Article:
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With a few consecutive flop singles and a new album met with more disdain than enthusiasm, Katy Perry is at the point in her career where she can’t win for losing, and a New York Times profile of the superstar that’s out today patiently examines why. Caryn Ganz’s writing is subtly, deliciously savage at times (“In our interview, she proclaimed herself devoted to dialogue but spoke in a near uninterrupted monologue”), but there’s nothing more damning in the piece than Perry’s own words. Here are some:

Referring to what she called “this strange race to be the most woke,” she added, “They want you to stand for something, but once you do, and if you don’t do it perfectly, they’re ready to take you right down.”

After spending years watching Twitter, I understand exactly what Katy means about this “strange race.” There’s often a detectable performance to what people say and do in public, and one can rarely be sure that someone is expressing something righteous for the sake of altruism more than for the sake of flattering themselves. Do they really mean the thing, or do they merely know the right words with which to impress people? You never know.

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It seems, though, that out of all the people in the world we should be suspicious of for displaying their wokeness, it’s the pop star who has adopted it for her current album cycle (during which time, she is actively attempting to sell her product) as opposed to, I don’t know, some kid on Twitter who will maybe get some writing or consulting gigs as a result of their publicly expressed social consciousness. Katy referred to “Chained to the Rhythm,” the first single from her just-released Witness album, as “purposeful pop,” but “What’s Goin’ On” it ain’t. She sat down with DeRay McKesson to discuss cultural appropriation during her marathon livestream promo event this weekend, in which she played fish and invited the public to peer into her aquarium. (During the chat with DeRay, Katy became misty about her cultural misdeeds. Did she really mean the tears, or did she merely know the right sentiment with which to impress people? You never know.) Of her much-criticized SNL performance that incorporated drag queens and Migos, who were portrayed as homophobic in a recent Rolling Stone profile, Katy told the Times, “All I was trying to do is build a bridge.”

The modern conundrum that Katy Perry is embodying more infuriatingly than any loudmouth rando on Twitter is her conflation of branding with activism. In fact, the two practices are fundamentally at odds. If your angle is how good you are now, and you’re doing that for the sake of attention and money... how good are you? If one reads Katy Perry as cynically as she reads the rest of the world in its “strange race to be the most woke,” it may appear that she is, in fact, appropriating wokeness. Ganz engages with this idea toward the end of her profile:

Ms. Perry’s awakening has been tapped as a marketing strategy for Witness, and the live stream was selling her authenticity: If you dig hearing about her new perspective, maybe you’ll enjoy her song “Power.” While there are still plenty of relationship songs on “Witness” that will have fans wondering which of her beaus she misses more than she loved, seven tracks deal plainly with her new mind-set. The most direct is “Bigger Than Me,” a statement of purpose akin to Michael Jackson’s “Man in the Mirror” (“But my intuition says there’s a bigger mission I must embrace/So I’m, I’m pushing my thoughts to a new place”).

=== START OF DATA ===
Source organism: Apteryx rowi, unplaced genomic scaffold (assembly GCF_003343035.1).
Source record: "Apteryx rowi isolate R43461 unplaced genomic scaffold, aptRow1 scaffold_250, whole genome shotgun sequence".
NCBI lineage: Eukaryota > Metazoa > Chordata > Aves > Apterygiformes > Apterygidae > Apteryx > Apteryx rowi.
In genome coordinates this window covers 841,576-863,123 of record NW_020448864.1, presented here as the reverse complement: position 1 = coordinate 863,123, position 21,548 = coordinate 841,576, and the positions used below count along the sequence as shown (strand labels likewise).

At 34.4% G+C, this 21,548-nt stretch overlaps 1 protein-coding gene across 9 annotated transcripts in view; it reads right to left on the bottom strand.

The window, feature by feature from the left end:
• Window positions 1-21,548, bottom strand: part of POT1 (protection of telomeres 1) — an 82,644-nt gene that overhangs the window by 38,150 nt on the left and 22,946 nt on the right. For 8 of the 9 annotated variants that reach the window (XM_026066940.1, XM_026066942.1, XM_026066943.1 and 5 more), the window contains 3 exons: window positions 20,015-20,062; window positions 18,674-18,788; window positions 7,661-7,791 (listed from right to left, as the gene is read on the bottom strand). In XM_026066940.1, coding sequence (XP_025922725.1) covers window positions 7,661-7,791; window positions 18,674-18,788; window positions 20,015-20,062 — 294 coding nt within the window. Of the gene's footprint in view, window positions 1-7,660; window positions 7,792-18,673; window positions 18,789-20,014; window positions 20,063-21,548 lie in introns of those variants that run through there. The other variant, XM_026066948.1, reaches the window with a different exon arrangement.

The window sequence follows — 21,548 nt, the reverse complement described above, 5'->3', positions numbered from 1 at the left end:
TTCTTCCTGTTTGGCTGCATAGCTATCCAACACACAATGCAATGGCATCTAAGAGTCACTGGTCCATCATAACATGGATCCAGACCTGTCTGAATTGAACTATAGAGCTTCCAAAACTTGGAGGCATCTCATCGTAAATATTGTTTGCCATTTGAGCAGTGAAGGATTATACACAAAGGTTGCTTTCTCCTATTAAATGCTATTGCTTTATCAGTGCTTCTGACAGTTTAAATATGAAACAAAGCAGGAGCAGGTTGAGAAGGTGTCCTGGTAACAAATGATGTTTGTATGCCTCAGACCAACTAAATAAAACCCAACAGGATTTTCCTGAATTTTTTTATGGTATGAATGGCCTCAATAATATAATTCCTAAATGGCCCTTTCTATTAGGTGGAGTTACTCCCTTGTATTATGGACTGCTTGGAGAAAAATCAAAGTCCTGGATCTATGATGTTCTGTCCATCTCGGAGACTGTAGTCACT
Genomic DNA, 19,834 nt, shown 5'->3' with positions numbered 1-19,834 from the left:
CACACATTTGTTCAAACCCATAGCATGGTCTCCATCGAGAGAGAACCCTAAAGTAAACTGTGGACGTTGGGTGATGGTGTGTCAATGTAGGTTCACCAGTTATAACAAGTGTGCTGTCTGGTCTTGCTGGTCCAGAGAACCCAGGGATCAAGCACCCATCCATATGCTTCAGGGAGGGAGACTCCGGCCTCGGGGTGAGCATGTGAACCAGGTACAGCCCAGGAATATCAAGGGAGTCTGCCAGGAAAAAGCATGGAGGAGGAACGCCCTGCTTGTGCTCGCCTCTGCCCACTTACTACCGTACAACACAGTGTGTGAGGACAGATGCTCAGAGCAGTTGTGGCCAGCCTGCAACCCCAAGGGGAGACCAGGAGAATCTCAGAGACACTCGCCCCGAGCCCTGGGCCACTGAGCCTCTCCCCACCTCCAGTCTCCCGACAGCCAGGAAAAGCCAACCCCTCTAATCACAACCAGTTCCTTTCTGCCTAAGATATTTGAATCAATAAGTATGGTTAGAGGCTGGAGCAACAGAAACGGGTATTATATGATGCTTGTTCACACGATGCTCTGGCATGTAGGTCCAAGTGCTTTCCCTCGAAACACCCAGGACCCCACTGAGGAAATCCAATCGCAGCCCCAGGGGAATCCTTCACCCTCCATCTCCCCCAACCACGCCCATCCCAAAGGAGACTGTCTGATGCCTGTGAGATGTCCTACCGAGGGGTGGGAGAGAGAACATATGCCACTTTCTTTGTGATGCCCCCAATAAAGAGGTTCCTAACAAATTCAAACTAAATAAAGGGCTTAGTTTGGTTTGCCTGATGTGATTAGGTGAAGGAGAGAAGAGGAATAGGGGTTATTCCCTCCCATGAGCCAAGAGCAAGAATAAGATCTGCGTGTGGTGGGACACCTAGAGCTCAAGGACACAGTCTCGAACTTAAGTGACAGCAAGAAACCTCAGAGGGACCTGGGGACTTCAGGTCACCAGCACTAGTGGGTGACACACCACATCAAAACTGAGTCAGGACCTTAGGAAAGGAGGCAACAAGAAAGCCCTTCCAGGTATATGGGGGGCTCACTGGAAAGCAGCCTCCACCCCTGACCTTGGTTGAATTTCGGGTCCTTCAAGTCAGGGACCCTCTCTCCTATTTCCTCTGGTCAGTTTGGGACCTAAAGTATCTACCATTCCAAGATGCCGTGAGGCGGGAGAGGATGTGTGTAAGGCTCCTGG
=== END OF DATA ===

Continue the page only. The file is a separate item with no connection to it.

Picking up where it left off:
Katy talks a lot about her “evolution,” her “liberation,” that she “literally” knows nothing. Time will tell if these ephemeral qualities are permanent, but right now they are mere gestures. Katy Perry makes a lot of gestures, and they often seem empty. During the aforementioned livestream, she changed a line in her Taylor Swift dis record “Swish Swish”: “Don’t come for me” became “God bless you on your journey.” The rest of the song—including lines like “Your game is tired/ You should retire / You’re ‘bout as cute as / An old coupon expired”—stayed intact. How much of anything that Katy Perry says publicly does she actually believe? You never know.

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There’s a pointed divide, per Katy, between the old her and the new her in the Times piece:

The old Katy Perry wasn’t a construct, she explained, and she isn’t dead. “I didn’t kill her, because I love her, and she is exactly what I had to do then,” she said. “And I’m not a con artist, I didn’t con people, like, that was just me. And this is me now.”

What the actual difference is between the two, besides a display of spirituality and the suggestion of awareness, is unclear. That’s because, in my view, there has never been much there there with Katy Perry. She doesn’t possess any facet of virtuosity that’s generally associated with pop stars of her magnitude—her voice is fine, she doesn’t dance, she isn’t especially bad ass, provocative, or innovative. She released some hummable songs (which she maybe wrote, who knows) and got very, very lucky, as does anyone who ascends to superstardom. A lot of Witness reviews and recent think pieces have wrestled with the cause of Katy Perry’s current decline, but her falling out of fashion doesn’t surprise me one bit. You only get to be at the top for so long, and so if Katy held onto her popularity for Witness, she would have fallen out of favor with the next album or the one after that. That’s just the way this constructed universe of celebrity works, and Katy Perry’s floundering is the universe showing her that she needs to learn yet another lesson.